However, none of this seems to relate to a defined issue with Youtube. Yes, Youtube is big and wealthy and is the testbed for many of the changes we are seeing. That does not make them culpable.

    If it did, we would be arresting manufacturers of guns, ammunition, and automobiles instead of armed bank robbers.
    Lionvibez and SalaSSin like this.
  5. Cycloid Torus

    Cycloid Torus Stone age computing. Posts: 3,495   +920

    I should add that a brief search of Youtube resulted in dozens of Taylor Swift music videos ... put there by some outfit (pirate?) called VEVO. A search of wikipedia produced the following:

    "Vevo (/ˈviːvoʊ/; vee-voh; stylized as vevo, previously VEVO) is a multinational video hosting service founded as a joint venture between the world's two biggest music production companies, Sony Music Entertainment and Universal Music Group, and based in New York City. "
    Adhmuz, OcelotRex, Capaill and 2 others like this.
  6. It's pirating and chaos. I doubt senior officials are in touch with the details of how stuff works. They get reports biased one way or the other and have to make decisions based on these reports. YouTube is culpable. They have to find better ways to identify the stuff they host that is illegal. You would demand no less if it was ISIS video's would you not? I don't think the comparison with arms manufacturer's is legit unless they hosted seminars and groups to assist rebels/freedom fighters and terrorists etc. In other terms the arms industry is not, directly at least facilitating misuse, while YouTube is, at least more directly.
  7. 9Nails

    9Nails TechSpot Paladin Posts: 1,215   +177

    Taylor Swift made $59 Million from YouTube.

    Record labels would be making a mistake if they pulled their music form YouTube. Currently it's an avenue to get paid for their work. Maybe it's not as much as they wish, but if the music disappeared from YouTube listeners would find alternatives to listen for free. (Such as file sharing.) If I were Taylor Swift I'd happily take the $59 million over sending fans to Torrent searches.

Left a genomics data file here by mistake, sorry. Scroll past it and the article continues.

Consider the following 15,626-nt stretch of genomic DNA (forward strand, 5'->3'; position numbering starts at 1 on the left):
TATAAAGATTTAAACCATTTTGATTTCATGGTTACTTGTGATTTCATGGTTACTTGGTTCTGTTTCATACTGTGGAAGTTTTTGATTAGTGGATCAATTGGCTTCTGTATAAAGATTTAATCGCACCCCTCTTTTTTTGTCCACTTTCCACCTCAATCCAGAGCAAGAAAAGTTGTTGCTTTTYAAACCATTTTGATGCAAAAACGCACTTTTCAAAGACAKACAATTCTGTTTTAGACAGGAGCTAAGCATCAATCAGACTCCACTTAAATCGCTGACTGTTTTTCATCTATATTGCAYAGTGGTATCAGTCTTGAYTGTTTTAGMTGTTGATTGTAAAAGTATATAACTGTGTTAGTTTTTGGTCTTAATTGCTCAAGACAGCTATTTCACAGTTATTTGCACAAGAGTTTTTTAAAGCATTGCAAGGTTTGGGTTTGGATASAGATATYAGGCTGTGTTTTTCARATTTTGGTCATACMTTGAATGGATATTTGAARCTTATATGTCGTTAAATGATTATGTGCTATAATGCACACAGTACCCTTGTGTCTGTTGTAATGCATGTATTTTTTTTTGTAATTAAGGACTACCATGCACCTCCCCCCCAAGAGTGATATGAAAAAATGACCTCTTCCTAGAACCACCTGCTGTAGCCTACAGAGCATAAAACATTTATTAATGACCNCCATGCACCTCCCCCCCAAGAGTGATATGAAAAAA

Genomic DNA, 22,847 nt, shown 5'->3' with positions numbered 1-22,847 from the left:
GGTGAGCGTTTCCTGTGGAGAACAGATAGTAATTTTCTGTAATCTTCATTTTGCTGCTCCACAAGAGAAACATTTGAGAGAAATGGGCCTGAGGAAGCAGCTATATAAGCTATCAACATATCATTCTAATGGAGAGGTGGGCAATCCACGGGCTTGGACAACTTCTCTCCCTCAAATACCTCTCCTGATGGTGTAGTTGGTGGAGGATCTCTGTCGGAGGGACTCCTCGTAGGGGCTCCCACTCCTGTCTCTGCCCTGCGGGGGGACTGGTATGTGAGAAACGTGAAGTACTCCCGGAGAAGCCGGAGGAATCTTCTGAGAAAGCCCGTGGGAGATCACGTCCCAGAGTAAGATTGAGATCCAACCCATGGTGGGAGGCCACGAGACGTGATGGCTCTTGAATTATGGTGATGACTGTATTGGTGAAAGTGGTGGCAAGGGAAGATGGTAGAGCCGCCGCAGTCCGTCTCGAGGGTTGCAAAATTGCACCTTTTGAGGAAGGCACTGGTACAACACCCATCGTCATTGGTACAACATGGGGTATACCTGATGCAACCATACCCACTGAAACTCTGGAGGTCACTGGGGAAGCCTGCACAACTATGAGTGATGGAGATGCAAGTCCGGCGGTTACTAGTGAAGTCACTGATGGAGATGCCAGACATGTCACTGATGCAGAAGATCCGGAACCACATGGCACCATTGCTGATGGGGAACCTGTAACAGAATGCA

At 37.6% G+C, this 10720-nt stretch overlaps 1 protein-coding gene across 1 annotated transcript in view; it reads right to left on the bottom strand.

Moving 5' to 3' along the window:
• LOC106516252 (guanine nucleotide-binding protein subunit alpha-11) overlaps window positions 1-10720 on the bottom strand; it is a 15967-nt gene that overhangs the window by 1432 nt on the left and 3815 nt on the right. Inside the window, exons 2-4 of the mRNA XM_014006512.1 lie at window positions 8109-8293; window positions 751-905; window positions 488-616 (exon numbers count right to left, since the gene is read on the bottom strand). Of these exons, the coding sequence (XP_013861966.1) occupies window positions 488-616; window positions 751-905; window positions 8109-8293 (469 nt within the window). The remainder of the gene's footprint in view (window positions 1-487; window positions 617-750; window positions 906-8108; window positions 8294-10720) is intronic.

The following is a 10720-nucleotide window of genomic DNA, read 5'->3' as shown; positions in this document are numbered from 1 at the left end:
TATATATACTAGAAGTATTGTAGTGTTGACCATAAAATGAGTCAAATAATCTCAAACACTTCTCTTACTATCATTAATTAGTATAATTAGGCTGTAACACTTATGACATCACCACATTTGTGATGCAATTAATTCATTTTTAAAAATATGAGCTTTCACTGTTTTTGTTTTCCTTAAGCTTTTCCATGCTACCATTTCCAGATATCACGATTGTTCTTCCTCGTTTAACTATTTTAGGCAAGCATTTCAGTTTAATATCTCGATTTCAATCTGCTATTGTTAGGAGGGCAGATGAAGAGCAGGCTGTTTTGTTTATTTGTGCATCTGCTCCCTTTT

lipe123 and TadMSTR like this.
  8. Cycloid Torus

    Cycloid Torus Stone age computing. Posts: 3,495   +920

    "I doubt senior officials are in touch with the details of how stuff works."

    Frankly, I do not think anyone in a position to 'speak authoritatively' does.

    So, if a nasty terrorist outfit put a nasty seminar on Youtube after learning how to do that from Youtube instruction videos, I would merely expect it to be taken down if it violated law. The fact that it was uploaded doesn't make Youtube culpable.

    Finding and acting on violations of the law would seem to take co-operation between the rights' owners and Youtube. The rights' owners have to provide the datafiles (the 'we own this' stuff which they need to provide in order to assert rights) - and even pay someone to properly program and run the review tool (like a big anti-virus scanner) - and rent space at Youtube HQ if they need that. How well it works up to that point is the rights' owners problem. Once the violation of law is identified, it becomes Youtube's responsibility to assist in the legal sanction. It still doesn't make Youtube culpable.

    Youtube gets culpable if it becomes an accessory - by hiding illegal stuff or unreasonably delaying sanctions, etc. It may delay sanctions on occasion, if the proof of an illegal copy is not clear in the law. Being sensitive to the possibility of conflict in rights still does not make Youtube culpable.
    lripplinger, Raoul Duke and TadMSTR like this.
  9. Evernessince

    Evernessince TS Evangelist Posts: 2,800   +1,938

    YouTube isn't the one who uploads the contents so anything they "receive" is entirely not their choice. Their current copyright system definitely gives the edge to artists so I find it hard to believe anyone is struggling for control. They are sitting their and saying they don't have enough control yet people can't even use 5 second clips of their music anymore without the entire video being flagged for copyright and all the profits being sent to them. Yeah, 5 seconds somehow gives them the right to claim all the profits.